The law of explosive growth

Published 7:27 pm Thursday, February 1, 2018

By Elaine Lankford

Anyone who starts a business naturally wants to see it grow. We put countless hours and intense effort into seeing our businesses get off the ground, so when we experience even small growth, we truly feel like celebrating. But why do some businesses explode with growth while others barely maintain the current numbers or, worse yet, fold? The answer could lie within the leader’s math.

In The 21 Irrefutable Laws of Leadership, John Maxwell introduces us to the Law of Explosive Growth. It states: “To add growth, lead followers — to multiply, lead leaders.” Let’s unpack that just a little.


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To be a leader, one must have followers. Yet, have you ever considered who makes up that group of followers you are leading? Followers who are content on being led will yield a modest return to the company, but only add value to the company one person at a time. However, followers who are leaders themselves, but are willing to follow your lead, multiples the value added to the company creating the opportunity for explosive growth.

Now that we understand the concept a little better, let’s break down the math behind this type of growth. When a follower comes to the table, he or she only brings his or herself. But when a leader comes to the table, the leader brings his or herself as well as his or her followers. Therefore, instead of getting just one person, multiple people are added to the equation.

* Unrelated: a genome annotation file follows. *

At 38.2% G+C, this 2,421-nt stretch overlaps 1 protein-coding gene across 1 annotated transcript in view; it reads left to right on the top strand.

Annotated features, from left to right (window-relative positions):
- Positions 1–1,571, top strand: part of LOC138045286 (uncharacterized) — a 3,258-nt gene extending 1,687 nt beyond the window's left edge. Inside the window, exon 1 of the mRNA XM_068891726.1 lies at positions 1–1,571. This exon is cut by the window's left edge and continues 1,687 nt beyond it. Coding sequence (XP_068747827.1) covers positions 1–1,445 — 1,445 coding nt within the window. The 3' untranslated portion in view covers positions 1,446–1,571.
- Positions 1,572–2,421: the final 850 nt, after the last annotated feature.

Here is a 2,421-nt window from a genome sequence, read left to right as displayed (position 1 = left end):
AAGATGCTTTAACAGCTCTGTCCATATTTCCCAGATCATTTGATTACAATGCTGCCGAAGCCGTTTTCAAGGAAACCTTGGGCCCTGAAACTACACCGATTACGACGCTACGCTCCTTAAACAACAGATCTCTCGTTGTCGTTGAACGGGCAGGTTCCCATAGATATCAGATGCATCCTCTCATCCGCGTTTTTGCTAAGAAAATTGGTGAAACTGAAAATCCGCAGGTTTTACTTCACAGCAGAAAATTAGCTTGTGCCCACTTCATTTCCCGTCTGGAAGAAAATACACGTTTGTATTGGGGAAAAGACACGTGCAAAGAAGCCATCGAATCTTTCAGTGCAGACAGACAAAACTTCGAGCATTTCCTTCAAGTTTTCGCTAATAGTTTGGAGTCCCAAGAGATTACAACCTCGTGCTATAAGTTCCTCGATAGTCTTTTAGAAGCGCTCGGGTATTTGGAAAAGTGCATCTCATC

Abraham Maslow once said: “You will either step forward into growth or you will step back into safety.”

How then do we become leaders who develops leaders, multiplying our growth versus just adding to it? John states: “Becoming a leader who develops leaders requires an entirely different focus and attitude from simply attracting and leading followers. It takes a different mindset.”

Leaders who attract other leaders are different than leaders who only attract followers. Leaders who develop leaders desire to be succeeded. In other words, the greatest compliment this type of leader can receive is to see their work continue on through others.

Here are some other distinguishing factors. Leaders who pour into leaders focus intensely on the top 20 percent of their following. They will often put a strong emphasis on building a person’s strengths and not dwelling on their weaknesses. They don’t subscribe to the mindset of treating everyone the same but instead develop a results-based method of providing greater opportunities to those who rise to the top. In addition, they recognize the long-term benefits of making a time investment into developing other leaders as well as the impact other leaders could have on people outside of their immediate reach.

Make no mistake, however, developing leaders is hard work. John gives us three challenges that we must be prepared for when attempting to lead leaders:

  • Leaders are hard to find. Unlike followers, leaders do not run in groups. They are the lone wolves that will need to be sought out.
  • Leaders are hard to gather. Once we have identified the leaders we would like to engage, getting them to commit to further development under our guidance can be equally challenging.
  • Leaders are hard to keep. Lastly, to maintain a consistent, mentoring relationship with these leaders, we have to stay ahead of the person we are attempting to lead. This can be twice as difficult when your target is another leader.

Why take on the challenge of leading leaders? It’s a good question. At the end of the day, it all comes down to your overall desire to grow your company’s potential by a little or a lot.

Elaine is a John Maxwell certified coach, teacher, trainer, and speaker. She is the founder of Transforming Love Ministries, LLC and a board member of the Christian Business Coalition of Hampton Roads. Replies can be sent to